“For simple things I think they are ok, but I think you lose some closeness of the company with Ai.”
“The possibility of AI having harmful effects is real. Not enough is known.”
“As we become more dependent on AI we will become less tolerant of live people and less practiced at true social interaction. We are biologically programmed to be social beings and with more and more interaction with AI and less with live people, our mental and physical health will suffer.”
“you will lose out on the human touch and understanding of questions you may have and problems that you may face.”
“I don’t want to be controlled by artificial intelligence. These new smart phones are making people more stupid, losing skills they should know. If this keeps up AI will control everything and everyone.”

Fear of Malware and Privacy Breaches

As with many forms of digital technology, many respondents expressed fears that hacks and data breaches would increase with greater usage of AI. This is an intriguing area because, on the surface, it would seem that AI could offer greater privacy and security than live agents, especially if they are working for home, which is increasingly common. However, the scale and severity of recent data breaches may be contributing to this fear.

“Privacy and hacking and identity theft and fraud. Clever criminals will find a way to subvert good intentions. Anonymity is frightening online.”
“I’m not completely sure that it will make my life better. There could always be an AI breakdown or malfunction. Not 100% on board with AI I’m afraid. It will need a Lot of testing!”
“People will not rely on other humans as much to the detriment of social interactions. Jobs will be eliminated. I will not be able to find a person with empathy or regard my feelings. AIs would create fear in our lives.”
“Increasing amount of personal data to security risks, dealing with super-annoying AI assts that are not yet smart enough.”
“Worried unless there is a hack/virus that gets into the AI system, similar to when you get a virus in your computer. I hope that there will be security built into this technology that is similar to security suites of products that I use for my computers, tablets and phones.”

Some Bad Early Experiences

We received about twenty comments that mentioned bad experiences with AI assistants. Typically, they focused on a limited range of available answers and the need to escalate to live agents. While AI assistants are constantly getting better, early bad experiences make people slower to adopt AI tools over time.

“Well, I can tell you I have had to use or try to use the virtual assistant or the chat assistant and they are more frustrating than trying to understand someone with a very thick accent. It’s a total waste of time.”
“Chat bots suck. They know like three things. Anything else is sorry I can’t help.”
“Ugh! ‘Is your question about your bill?’ When my question has nothing to do with my bill. ‘I didn’t understand, can you repeat your question with different words?’ Ugh!”
“I am not stupid. I call when I have a question that I can’t get an answer to on the website. My questions don’t fit into one of their five choices.”

Fear of Job Loss

A sizable portion of our respondents are concerned that AI will lead to job loss and increased unemployment. Some were worried about their jobs, while others pointed to unemployment as bad for society.

“Not sure, it worries me a bit. Jobs will/are being lost!”
“AI are iffy. Do not want people losing jobs because of companies using more AI”
“I think AI will continue to make things worse. They take jobs away from real people!”
“Millions will lose jobs.”
“People with desk jobs will lose them. Not people like me.”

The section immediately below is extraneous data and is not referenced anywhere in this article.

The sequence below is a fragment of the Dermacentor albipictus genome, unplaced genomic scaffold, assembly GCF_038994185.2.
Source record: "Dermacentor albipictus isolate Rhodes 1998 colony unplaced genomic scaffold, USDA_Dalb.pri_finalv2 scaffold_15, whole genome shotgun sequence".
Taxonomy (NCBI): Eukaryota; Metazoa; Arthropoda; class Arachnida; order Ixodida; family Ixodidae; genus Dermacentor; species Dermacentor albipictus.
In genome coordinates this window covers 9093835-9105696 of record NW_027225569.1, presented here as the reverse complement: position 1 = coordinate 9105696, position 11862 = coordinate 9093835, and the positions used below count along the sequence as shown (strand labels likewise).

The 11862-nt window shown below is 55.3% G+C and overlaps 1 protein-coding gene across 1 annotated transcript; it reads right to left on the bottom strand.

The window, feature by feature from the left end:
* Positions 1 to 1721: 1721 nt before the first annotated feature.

“People need to be paid so they can feed their families, pay their rent and other bills, and do what they need.”
“Less jobs will make economy worse. I guess we will see!”
“We need to put America back to work. Not computers.”

Concerns about Accuracy

Perhaps in part because of many recent press reports, we saw many comments concerned about the accuracy of information that AI assistants would provide. As the industry gets better at ensuring data and information accuracy, this may change. But the publicly surrounding incidents with Google, Chat GPT/Bing, and Air Canada, to name just three, doesn’t help make people more receptive.

“They’re struggling to make sure that AI is providing the correct information, and not just information that seems correct on the surface.”
“You hear about what they say is not true.”
“I don’t know that I could trust this new AI stuff.”


Research like this is qualitative versus quantitative, but it may provide a view into how people feel about AI and how it will be used in how they interact with most. Clearly, there are some positive touchpoints that can help companies drive greater adoptions. Who among us, after all, doesn’t want to save a little time logging in and filling out forms? I was also intrigued by the idea of AI being an asset for seniors as they age. Some things get harder as we age, and focusing AI on those challenges can be beneficial.

On the flip side, many seem concerned about AI used to eliminate jobs or access to live customer support. Every technological change drives some disruption. However, we must also recognize that AI can be used for much more than just replacing a live operator. By aligning our strategies with making the mundane tasks of customer service and experience less time-consuming and unpleasant, we can make AI a plus for even consumers reluctant to use something like a chatbot. This is a critical lesson since we are all in the business of pleasing customers.

Ori Faran, Ph.D.
After serving as an engineer and professional services manager at Cosmocom and Enghouse Interactive, Dr. Ori Faran in 2012 founded Callvu to help companies build easy-to-use digital experiences that automate customer service through seamless self-serve and agent-led interactions. He continues to serve Callvu as CEO. (For a time he ran the company under the name 'FICX,' but he brought back the original name.) In 2023 Dr. Faran earned a Ph.D. in Management and Business Administration from the Swiss Management Center, formerly known as SMC University.